Student Debt Reduces Buyers’ Budgets by Nearly $100,000

Carrying student debt, whether for themselves or someone else, limits potential home buyers’ budgets by $92,440, leaving fewer homes on the market they can afford.

The average monthly student debt payment for renters who plan to buy a home in the next year is $388, according to the Zillow® Housing Aspirations Report. The maximum priced home a buyer with student debt could afford is $269,400, if they spend no more than 30 percent of their income on combined housing and student debt. At this price point, they could buy 52.3 percent of homes currently listed for sale.

For a buyer with no student debt seeking to spend the same share of income, the buying limit would increase to $361,800, and they could afford to buy 66.4 percent of available homes nationwide.


Student debt reached record levels this year, with the total amount at $1.56 trillion in the third quarter of 2018. Paying off student loans also makes it harder to set aside money for a down payment, which is one of the top barriers to homeownership. And saving for that down payment takes longer than it did for previous generations.

“Higher education pays off when it comes to lifetime earnings and the long-term odds of homeownership, but carrying any kind of debt limits how much home buyers can afford. For today’s generation of young home buyers, who came of age in a period of rapidly rising education costs, student debt payments can delay the pace of down payment savings and put a dent in their max price point once they do decide to buy,” said Zillow Senior Economist Aaron Terrazas. “With for-sale supply still tightest for the most affordable homes but increasingly available at higher prices, even a small reduction in a buyer’s target price point can result in substantially fewer options.”

Nationwide, about one third (33.9 percent) of renters who are planning to buy a home in the next year have some form of student debt, whether it is for themselves or someone else.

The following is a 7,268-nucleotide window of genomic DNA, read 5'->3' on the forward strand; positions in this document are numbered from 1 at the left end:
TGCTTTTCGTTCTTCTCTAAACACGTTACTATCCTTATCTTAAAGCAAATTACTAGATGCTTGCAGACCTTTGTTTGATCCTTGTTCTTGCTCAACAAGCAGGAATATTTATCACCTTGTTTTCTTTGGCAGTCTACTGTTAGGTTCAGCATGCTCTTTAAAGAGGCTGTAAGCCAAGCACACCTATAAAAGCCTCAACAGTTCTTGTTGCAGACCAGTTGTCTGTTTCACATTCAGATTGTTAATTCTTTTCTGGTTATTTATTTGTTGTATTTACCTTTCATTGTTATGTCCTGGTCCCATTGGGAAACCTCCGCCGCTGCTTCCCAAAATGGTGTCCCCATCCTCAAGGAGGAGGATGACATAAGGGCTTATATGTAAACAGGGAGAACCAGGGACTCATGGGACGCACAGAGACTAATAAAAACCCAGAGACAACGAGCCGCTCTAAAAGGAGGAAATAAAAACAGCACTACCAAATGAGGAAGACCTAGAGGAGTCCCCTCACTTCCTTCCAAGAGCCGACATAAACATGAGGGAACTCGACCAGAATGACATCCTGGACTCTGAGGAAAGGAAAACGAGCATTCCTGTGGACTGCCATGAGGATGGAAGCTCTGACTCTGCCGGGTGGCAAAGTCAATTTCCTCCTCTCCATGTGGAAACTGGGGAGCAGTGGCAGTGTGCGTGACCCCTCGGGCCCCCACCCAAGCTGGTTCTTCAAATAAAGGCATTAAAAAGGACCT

Metropolitan AreaMax Home
Share of
Price, No
Share of
No Student
Median Home
United States$ 269,40052.3%$ 361,80066.4%$ 220,100
New York, NY$ 357,30029.4%$ 449,70040.9%$ 431,000
Los Angeles-Long Beach-
Anaheim, CA
$ 326,7006.3%$ 419,20013.5%$ 647,100
Chicago, IL$ 320,50058.8%$ 413,00071.9%$ 222,200
Dallas-Fort Worth, TX$ 308,70045.0%$ 401,10064.0%$ 233,200
Philadelphia, PA$ 320,50068.6%$ 413,00079.3%$ 229,300
Houston, TX$ 292,20048.1%$ 384,60065.3%$ 200,900
Washington, DC$ 507,60062.0%$ 600,00071.1%$ 401,000
Miami-Fort Lauderdale, FL$ 227,90021.4%$ 320,30038.3%$ 278,400
Atlanta, GA$ 300,40052.3%$ 392,80066.8%$ 209,700
Boston, MA$ 423,50038.1%$ 515,90051.0%$ 458,000
San Francisco, CA$ 528,00016.4%$ 620,50026.0%$ 961,200
Detroit, MI$ 257,90062.0%$ 350,40076.1%$ 157,200
Riverside, CA$ 276,00029.0%$ 368,40049.4%$ 362,000
Phoenix, AZ$ 276,70040.3%$ 369,10060.5%$ 258,300
Seattle, WA$ 410,10033.8%$ 502,50048.5%$ 486,600
Minneapolis-St Paul, MN$ 365,80060.7%$ 458,20073.3%$ 263,300
San Diego, CA$ 357,8009.7%$ 450,30020.2%$ 589,200
St. Louis, MO$ 281,30073.3%$ 373,80082.9%$ 163,100
Tampa, FL$ 227,90043.9%$ 320,30065.4%$ 208,400
Baltimore, MD$ 392,50067.2%$ 484,90077.0%$ 265,600
Denver, CO$ 365,80032.0%$ 458,30050.6%$ 398,400
Pittsburgh, PA$ 260,30072.6%$ 352,70082.7%$ 142,300
Portland, OR$ 345,80026.2%$ 438,20046.8%$ 391,400
Charlotte, NC$ 286,40044.4%$ 378,80062.5%$ 199,400
Sacramento, CA$ 313,90024.3%$ 406,40044.5%$ 400,600
San Antonio, TX$ 259,30054.4%$ 351,80071.5%$ 187,800
Orlando, FL$ 235,80034.7%$ 328,20059.0%$ 231,000
Cincinnati, OH$ 284,80066.1%$ 377,20078.8%$ 164,500
Cleveland, OH$ 232,60069.8%$ 325,00081.9%$ 142,700
Kansas City, MO$ 291,90061.8%$ 384,40076.3%$ 185,500
Las Vegas, NV$ 251,40029.3%$ 343,90057.0%$ 273,800
Columbus, OH$ 284,50058.4%$ 376,90071.0%$ 184,200
Indianapolis, IN$ 263,40063.3%$ 355,90076.6%$ 157,200
San Jose, CA$ 610,80011.7%$ 703,20018.3%$ 1,288,700
Austin, TX$ 356,80052.5%$ 449,30066.7%$ 300,600


  1. Evil One’s comment is right on. However, so many young people would miss out on the opportunity to go into debt with little hope of repaying it due to bogus courses of study and furthermore, they would also miss out on indoctrination into the authoritarian Leftist political creed of their “professors”.

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